Vampire Survivors: what’s behind the hype?

It costs as much as two scoops of ice cream and is already a real surprise hit: The indie insider tip Vampire Survivors is currently being played all over the place on Twitch, and there are also positive user reviews on Steam. But is there actually a good game behind the hype?

So there we have it, the first surprise hit of the year. Vampire Survivors is played more often on Steam than Stardew Valley or Red Dead Redemption 2. The insider tip seemed to come out of nowhere, according to Steam the game was only released on December 17, 2021. Since then it has collected around 14,000 user reviews (99% of which are positive) and Vampire Survivors is also extremely popular on Twitch. Is it all just hype, or is there actually a good game behind the coarsely pixelated retro fa├žade?

The indie game could hardly be simpler. You play one of eight unlockable hero characters, which you only control with the WASD keys (alternatively with the gamepad). Up, down, left, right – that’s all you need. Monsters are coming at you from all sides, like in a bullet hell shooter you have to keep moving, dodge and mow down the opponents. Your character attacks fully automatically, so all you really have to do is walk around. It’s terribly tough at first, but after a very short time the speed really picks up: Every defeated opponent leaves behind a blue jewel that gives you a few experience points. With each level up, you can then choose from several upgrades and weapons, which you can continue to expand in this way. So you learn to throw crosses, fireballs, throwing knives and magic, and there are also plenty of passive upgrades that you can use, for example, to reduce the cooldown or increase the number of projectiles.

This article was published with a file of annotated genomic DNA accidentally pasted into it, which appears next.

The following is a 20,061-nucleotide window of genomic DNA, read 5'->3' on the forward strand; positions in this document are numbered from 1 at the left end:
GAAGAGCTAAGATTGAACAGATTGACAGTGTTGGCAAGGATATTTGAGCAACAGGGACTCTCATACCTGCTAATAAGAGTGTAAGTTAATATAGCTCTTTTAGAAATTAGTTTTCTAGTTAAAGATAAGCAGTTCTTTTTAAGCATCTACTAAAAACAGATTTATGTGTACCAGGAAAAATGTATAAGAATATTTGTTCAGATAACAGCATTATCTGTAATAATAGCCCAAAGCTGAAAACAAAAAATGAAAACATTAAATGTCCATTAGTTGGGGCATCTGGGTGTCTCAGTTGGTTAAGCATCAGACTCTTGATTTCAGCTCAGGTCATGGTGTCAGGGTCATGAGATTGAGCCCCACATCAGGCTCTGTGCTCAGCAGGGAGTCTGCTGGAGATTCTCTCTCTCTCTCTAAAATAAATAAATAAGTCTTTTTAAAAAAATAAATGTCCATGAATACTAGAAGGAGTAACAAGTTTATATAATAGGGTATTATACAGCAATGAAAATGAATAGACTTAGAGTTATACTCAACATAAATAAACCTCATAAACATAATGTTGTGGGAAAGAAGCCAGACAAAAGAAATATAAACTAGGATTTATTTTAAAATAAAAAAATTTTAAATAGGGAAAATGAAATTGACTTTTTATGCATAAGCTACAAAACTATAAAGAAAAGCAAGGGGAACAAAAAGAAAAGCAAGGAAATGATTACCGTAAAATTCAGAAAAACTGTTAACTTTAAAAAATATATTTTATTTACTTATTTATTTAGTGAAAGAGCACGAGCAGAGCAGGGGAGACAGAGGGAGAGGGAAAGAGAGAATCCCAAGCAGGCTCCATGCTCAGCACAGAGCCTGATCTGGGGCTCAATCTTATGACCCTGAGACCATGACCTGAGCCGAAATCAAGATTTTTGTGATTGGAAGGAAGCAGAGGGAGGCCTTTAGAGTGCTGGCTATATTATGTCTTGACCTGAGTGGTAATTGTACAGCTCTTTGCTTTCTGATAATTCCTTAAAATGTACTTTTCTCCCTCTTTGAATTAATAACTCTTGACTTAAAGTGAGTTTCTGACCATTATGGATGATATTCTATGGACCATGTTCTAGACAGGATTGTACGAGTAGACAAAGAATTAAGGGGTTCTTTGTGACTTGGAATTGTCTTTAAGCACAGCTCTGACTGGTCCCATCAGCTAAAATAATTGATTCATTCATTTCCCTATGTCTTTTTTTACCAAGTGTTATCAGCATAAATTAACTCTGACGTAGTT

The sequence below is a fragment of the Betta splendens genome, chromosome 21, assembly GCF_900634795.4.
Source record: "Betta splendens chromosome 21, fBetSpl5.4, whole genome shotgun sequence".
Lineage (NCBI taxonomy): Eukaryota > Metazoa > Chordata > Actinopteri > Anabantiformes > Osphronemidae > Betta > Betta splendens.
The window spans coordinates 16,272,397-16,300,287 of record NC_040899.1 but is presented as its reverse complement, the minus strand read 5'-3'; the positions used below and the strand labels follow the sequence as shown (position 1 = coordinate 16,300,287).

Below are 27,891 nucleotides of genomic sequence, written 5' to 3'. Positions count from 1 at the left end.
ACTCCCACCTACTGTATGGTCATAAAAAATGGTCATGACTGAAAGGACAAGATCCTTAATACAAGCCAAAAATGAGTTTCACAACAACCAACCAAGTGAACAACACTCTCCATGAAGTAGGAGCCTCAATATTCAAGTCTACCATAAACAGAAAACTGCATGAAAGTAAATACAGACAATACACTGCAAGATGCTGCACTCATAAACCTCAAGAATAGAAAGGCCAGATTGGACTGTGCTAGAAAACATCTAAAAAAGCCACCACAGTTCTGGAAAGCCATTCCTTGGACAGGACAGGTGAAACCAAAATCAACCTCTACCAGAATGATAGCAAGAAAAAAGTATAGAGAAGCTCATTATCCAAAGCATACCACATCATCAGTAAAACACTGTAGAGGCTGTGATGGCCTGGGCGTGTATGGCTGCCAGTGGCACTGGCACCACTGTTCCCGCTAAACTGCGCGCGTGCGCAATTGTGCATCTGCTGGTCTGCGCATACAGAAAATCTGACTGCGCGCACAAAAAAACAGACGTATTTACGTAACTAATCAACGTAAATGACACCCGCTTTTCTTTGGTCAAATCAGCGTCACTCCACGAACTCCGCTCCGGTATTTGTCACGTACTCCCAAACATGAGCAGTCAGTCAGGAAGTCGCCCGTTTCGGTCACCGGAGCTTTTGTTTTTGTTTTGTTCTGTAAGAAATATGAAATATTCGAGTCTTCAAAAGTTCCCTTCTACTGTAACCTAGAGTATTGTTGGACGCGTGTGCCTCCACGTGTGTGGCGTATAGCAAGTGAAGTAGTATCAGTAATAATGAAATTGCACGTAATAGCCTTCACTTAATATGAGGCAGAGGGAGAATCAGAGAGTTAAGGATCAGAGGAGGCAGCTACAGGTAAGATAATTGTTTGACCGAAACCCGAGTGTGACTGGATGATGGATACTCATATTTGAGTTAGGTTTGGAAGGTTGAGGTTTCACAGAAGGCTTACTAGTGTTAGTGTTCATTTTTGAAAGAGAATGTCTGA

At the latest when you look at the icons, the parallels to the Castlevania series become all too clear: the simple 8-bit graphic style, the character design and, above all, the look of the weapons and upgrades could all come directly from Konami’s whip-wielding series. By the way, this shouldn’t automatically be taken as praise: Even for a retro game, Vampire Survivors isn’t a pretty game. But it doesn’t detract from the fun of the game.

If you stay alive long enough and combine the right weapons and upgrades, your measly pixel figurine will transform into an all-destroying fighting machine after just a few minutes: While unbelievable amounts of enemies are raining down on you, you mow down the hordes mercilessly with your automatic attacks and pump fill you up with experience points like there’s no tomorrow. From this point on, Vampire Survivors is the power fantasy in play, incredibly simple but also refreshingly honest and satisfying. Oh yes, there is also a goal: You have to last 30 minutes – and that’s it for now. A boss appears at the last moment, but before the fight can even start, you automatically bite the dust. The boss fight will only be installed with a later update, until then the 30-minute rule will remain. This makes Vampire Survivors ideal for a short game in between, after all you’re done in half an hour at the latest – and have killed more than 30,000 monsters without any problems.

It’s frighteningly fun, but after a few runs it loses its appeal. However, Vampire Survivors still has an ace up its sleeve, namely its rogue-lite mechanics: Every now and then we encounter particularly tough opponents who leave behind treasure chests full of gold. With the money you can then unlock permanent improvements in the main menu, for example more XP gain, regeneration or additional projectiles. You should plan a few hours until you have scraped together the necessary gold and unlocked everything.

Vampire Survivors is still in the Early Access phase, the project will be completed in a year at the earliest. In the meantime, the developers want to add significantly more levels, upgrades, mechanics and a story mode.

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